If, however, the company still does not have the certificate, section 128(3) of the Companies Act provides that the company must, by notice in writing, require the person in custody or control of the certificate to produce it within 7 to 28 days.

Although the step of obtaining board approval generally only needs to be completed when the transferor submits a transfer form to the board of directors, it may be wise for shareholders to discuss their transfer intentions with the board of directors at an early stage so that they have an idea of the situation in advance.

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Administrative formalities and procedure for the transfer of shares

In the context of a transfer of company shares, a certain number of administrative formalities must be respected, such as

1. Having an instrument of transfer: This is a document that indicates the transferor’s agreement to transfer his shares to the transferee, and the transferee’s agreement to accept the shares from the transferor. A witness is then required to sign the document. If the legal persons sign the instrument of transfer, they must use the common seal and authenticate the document. If the transferor or transferee is a foreign entity, it may be necessary to amend the instrument of transfer.

2. Have a written resolution of the board of directors and a certificate of appointment of the corporate representative if the transferee or transferor is an incorporated company. This formality demonstrates that the person who signed the instrument of transfer has the authority to do so on behalf of the corporation. However, in the case of individual shareholders who cannot sign the required documents, the corporation has the option of preparing a form of proxy. Using this form, shareholders can appoint a proxy to sign on their behalf.

3. Maintaining a share transfer worksheet: The company should prepare the worksheet based on its latest audited accounts or management accounts. This is a share transfer document required by IRAS to determine the stamp duty for the transferred shares. This duty is calculated on the basis of the purchase price or market value of the transferred shares, whichever is higher. The sheet contains information on:

➤ Total assets
➤ Total liabilities
➤ Total number of units issued
➤ Number of units transferred

4. Paying stamp duty and making a written request for transfer: Once the transfer of shares has been completed, stamp duty must be paid to IRAS within 14 days. The instrument of transfer usually indicates whether the transferor or transferee will pay the stamp duty but if the parties have not agreed on this, the transferee will have to pay the stamp duty by submitting a share transfer form to IRAS. Stamp duty is generally 0.2% of the purchase price or the market value of the units, whichever is higher. Stamp duty for instruments of transfer that have been executed outside Singapore must be paid within 30 days of their first receipt in Singapore.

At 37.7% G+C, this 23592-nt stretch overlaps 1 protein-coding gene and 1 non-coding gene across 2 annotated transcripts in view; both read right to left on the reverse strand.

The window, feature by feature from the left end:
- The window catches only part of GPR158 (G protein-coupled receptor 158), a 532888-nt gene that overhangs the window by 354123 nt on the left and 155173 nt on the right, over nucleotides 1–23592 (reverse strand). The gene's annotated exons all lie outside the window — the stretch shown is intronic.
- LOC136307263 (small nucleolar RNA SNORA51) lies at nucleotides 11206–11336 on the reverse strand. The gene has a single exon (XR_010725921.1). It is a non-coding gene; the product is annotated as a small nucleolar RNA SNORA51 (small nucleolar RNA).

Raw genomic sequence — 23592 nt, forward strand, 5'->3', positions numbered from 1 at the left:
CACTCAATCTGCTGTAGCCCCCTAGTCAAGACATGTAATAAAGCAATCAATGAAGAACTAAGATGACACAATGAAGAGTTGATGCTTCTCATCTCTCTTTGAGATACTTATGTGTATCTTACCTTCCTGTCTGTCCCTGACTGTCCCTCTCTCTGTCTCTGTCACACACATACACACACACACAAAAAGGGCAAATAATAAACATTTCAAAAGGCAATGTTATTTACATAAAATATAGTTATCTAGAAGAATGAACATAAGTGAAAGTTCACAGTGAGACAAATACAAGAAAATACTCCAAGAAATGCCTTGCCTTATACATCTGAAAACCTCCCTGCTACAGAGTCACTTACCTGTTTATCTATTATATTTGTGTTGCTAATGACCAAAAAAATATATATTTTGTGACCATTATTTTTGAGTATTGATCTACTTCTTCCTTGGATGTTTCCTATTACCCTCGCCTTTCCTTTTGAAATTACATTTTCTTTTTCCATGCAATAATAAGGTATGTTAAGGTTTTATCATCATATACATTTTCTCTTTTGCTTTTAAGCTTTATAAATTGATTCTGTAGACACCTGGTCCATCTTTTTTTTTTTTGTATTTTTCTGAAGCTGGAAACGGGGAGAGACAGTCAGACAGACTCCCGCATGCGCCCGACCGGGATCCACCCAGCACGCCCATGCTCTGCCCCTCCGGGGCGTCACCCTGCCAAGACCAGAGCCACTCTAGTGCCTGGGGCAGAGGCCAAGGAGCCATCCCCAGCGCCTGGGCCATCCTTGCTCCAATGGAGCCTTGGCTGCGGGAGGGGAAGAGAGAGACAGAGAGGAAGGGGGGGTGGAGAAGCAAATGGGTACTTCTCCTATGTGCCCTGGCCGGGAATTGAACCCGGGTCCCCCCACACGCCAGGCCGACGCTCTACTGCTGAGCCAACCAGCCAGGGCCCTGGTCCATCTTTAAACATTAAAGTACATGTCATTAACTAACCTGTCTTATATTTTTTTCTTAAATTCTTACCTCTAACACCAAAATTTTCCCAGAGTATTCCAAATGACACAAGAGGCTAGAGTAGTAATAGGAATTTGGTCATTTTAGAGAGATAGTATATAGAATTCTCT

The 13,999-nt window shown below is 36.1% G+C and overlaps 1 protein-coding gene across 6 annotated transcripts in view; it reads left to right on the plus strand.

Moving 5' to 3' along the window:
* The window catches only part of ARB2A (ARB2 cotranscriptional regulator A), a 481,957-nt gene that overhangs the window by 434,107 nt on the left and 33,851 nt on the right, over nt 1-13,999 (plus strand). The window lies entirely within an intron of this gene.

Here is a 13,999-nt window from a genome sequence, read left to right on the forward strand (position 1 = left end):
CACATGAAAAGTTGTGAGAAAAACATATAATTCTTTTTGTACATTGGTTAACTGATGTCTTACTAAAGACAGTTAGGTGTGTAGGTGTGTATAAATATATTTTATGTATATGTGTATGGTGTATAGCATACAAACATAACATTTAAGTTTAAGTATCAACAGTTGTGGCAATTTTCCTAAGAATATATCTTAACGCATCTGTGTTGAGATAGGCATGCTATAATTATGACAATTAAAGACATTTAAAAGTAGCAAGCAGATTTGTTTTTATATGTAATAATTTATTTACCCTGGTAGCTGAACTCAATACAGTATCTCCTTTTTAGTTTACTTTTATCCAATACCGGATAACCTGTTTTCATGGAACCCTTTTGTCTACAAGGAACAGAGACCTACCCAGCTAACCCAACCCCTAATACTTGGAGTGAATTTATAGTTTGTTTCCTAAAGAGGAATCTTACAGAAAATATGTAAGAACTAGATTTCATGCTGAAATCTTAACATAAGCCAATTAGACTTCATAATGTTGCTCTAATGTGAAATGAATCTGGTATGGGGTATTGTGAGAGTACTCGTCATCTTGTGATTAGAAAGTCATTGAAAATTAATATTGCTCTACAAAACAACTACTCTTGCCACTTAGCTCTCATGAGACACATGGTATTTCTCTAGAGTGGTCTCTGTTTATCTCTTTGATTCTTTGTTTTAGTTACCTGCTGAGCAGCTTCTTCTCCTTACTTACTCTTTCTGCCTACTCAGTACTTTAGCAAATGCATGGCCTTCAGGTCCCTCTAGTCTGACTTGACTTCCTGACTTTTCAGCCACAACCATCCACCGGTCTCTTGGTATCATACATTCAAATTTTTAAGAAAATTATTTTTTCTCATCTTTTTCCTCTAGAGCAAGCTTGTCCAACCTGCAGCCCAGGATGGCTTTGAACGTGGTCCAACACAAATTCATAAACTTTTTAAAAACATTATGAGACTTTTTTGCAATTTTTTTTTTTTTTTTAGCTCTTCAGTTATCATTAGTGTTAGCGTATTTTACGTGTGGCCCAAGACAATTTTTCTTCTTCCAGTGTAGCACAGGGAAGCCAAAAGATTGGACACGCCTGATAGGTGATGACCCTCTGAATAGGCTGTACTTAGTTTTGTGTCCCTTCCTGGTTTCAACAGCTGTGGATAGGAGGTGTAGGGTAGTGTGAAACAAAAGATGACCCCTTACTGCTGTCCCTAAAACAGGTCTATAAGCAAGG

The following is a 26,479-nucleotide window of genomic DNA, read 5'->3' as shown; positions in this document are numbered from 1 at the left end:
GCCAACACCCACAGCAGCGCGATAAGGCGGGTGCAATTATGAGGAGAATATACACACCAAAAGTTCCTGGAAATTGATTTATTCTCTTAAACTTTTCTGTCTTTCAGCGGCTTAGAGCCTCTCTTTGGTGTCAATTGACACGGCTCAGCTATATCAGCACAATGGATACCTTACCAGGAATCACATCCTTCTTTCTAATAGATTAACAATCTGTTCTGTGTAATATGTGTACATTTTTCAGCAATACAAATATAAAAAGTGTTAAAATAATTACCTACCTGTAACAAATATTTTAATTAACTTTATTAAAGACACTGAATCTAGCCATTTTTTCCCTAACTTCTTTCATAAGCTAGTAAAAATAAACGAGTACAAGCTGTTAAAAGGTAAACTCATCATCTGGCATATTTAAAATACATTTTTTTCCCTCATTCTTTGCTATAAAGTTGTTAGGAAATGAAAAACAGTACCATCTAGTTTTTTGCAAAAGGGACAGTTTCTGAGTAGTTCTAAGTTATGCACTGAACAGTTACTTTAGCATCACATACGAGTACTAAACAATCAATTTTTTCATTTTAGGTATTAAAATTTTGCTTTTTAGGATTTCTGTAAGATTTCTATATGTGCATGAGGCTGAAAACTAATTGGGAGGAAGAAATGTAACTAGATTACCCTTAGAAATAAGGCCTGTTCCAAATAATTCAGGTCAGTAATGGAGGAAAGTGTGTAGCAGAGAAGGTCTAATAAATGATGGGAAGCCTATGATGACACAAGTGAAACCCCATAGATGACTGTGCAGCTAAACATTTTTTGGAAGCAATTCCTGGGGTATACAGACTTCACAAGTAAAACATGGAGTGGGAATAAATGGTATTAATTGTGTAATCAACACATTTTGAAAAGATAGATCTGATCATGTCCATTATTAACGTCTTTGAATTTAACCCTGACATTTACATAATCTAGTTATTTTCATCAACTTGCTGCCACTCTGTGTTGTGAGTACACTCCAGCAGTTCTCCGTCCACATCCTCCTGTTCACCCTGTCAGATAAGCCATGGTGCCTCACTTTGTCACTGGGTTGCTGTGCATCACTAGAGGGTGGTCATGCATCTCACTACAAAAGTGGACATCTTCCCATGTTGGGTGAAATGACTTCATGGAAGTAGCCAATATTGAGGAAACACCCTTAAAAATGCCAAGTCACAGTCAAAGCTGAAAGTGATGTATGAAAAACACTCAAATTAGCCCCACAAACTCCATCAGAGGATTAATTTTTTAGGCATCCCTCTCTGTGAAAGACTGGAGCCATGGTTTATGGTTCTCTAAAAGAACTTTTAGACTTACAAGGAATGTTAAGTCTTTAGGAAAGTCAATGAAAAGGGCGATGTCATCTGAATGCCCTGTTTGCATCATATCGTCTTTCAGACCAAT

5. Have a share certificate: If the board of directors decides to approve the transfer, the transferor (or the person holding the certificate) will receive a share certificate. The certificate must be surrendered to the corporation for cancellation or correction within 7 to 28 days of the written request for transfer. The board of directors is free to determine the exact time period, but it is preferable that the certificate be delivered promptly so that the board of directors can register the transfer in a timely manner.

6. Submitting a Notice of Transfer to ACRA: After receiving the share certificate, the board of directors will then need to submit a notice of transfer to the Accounting and Corporate Regulatory Authority (ACRA) via the Bizfile+ website. However, the company will need to check for any restrictions on the transfer beforehand.

7. ACRA updates the electronic register of members: The transfer will only be effective once ACRA has updated the firm’s electronic register of members (which all private firms must submit to ACRA).

8. Issue of a new share certificate: The company will then be obliged to issue a new share certificate to the transferee (or the person who will hold the new certificate) within 30 days of the transfer being registered with ACRA. This is usually the responsibility of the company secretary

9. Payment of fees: ACRA does not charge a fee for updating the society’s register of members. Nor is the society required to charge a fee for processing the transfer. However, a stamp duty is payable to IRAS. The stamp duty is calculated on the higher of the actual price paid for the shares or the actual value of the shares at a rate of 0.2%.

Calculation of the value of the shares

The actual value of the shares is calculated by first taking the net asset value of the corporation (net assets minus net liabilities as reflected in the latest annual financial statements) and dividing it by the total number of shares outstanding.

Then, after finding the value of each unit, multiply it by the number of units transferred. This is very simple when there are only common units outstanding. However, the party paying the stamp duty will need to consult with IRAS if there are multiple classes of shares.

Finally, the documents must be stamped on time. In case of delay in stamping, IRAS may levy a charge of up to $25 or 4 times the normal stamp duty payable, whichever is higher.

Assumption of refusal by the Board of Directors to transfer shares

If transfers company shares can only take place with the approval of the board of directors, then the board must consider whether approval of the transfer is in the best interests of the corporation.

Indeed, in some cases there are good reasons to refuse the transfer:

1. The board of directors (which may be the company’s majority shareholder) believes that it will not be able to work effectively with the proposed new shareholder. This may be particularly true in smaller companies where the shareholders have a close relationship with the company’s management;

2. The board has real concerns about the ability of the proposed new shareholder to act in a manner that supports the company’s goals and values. This may be particularly true in companies with a small number of shareholders, where a significant level of shareholder input is expected to be required for various management decisions.

It would probably be inappropriate, however, to deny a transfer request in order to “punish” a transferor for “disloyalty.

When deciding whether to approve the transfer of shares, the board of directors must record its decision and the reason for its decision in a duly minuted board resolution. The board’s decision (and the reasons for it) must then be promptly communicated to the transferor.